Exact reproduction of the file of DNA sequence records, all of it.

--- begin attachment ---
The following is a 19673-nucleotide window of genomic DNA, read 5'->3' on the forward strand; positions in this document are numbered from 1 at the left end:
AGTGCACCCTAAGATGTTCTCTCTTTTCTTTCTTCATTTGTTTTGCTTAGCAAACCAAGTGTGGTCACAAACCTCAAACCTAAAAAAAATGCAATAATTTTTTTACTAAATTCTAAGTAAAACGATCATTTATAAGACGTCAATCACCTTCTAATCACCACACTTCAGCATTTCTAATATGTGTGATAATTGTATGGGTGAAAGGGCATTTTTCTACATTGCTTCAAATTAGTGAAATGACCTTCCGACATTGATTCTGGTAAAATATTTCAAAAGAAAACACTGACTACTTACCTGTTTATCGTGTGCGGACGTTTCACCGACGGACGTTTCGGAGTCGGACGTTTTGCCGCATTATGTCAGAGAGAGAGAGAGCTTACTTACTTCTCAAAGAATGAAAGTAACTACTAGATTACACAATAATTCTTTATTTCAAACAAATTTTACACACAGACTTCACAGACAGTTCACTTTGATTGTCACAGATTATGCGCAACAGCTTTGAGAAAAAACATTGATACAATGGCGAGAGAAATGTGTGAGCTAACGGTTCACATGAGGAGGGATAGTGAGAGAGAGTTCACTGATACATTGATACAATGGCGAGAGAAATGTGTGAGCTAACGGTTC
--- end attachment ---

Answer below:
The following is a 19673-nucleotide window of genomic DNA, read 5'->3' on the forward strand; positions in this document are numbered from 1 at the left end:
AGTGCACCCTAAGATGTTCTCTCTTTTCTTTCTTCATTTGTTTTGCTTAGCAAACCAAGTGTGGTCACAAACCTCAAACCTAAAAAAAATGCAATAATTTTTTTACTAAATTCTAAGTAAAACGATCATTTATAAGACGTCAATCACCTTCTAATCACCACACTTCAGCATTTCTAATATGTGTGATAATTGTATGGGTGAAAGGGCATTTTTCTACATTGCTTCAAATTAGTGAAATGACCTTCCGACATTGATTCTGGTAAAATATTTCAAAAGAAAACACTGACTACTTACCTGTTTATCGTGTGCGGACGTTTCACCGACGGACGTTTCGGAGTCGGACGTTTTGCCGCATTATGTCAGAGAGAGAGAGAGCTTACTTACTTCTCAAAGAATGAAAGTAACTACTAGATTACACAATAATTCTTTATTTCAAACAAATTTTACACACAGACTTCACAGACAGTTCACTTTGATTGTCACAGATTATGCGCAACAGCTTTGAGAAAAAACATTGATACAATGGCGAGAGAAATGTGTGAGCTAACGGTTCACATGAGGAGGGATAGTGAGAGAGAGTTCACTGATACATTGATACAATGGCGAGAGAAATGTGTGAGCTAACGGTTC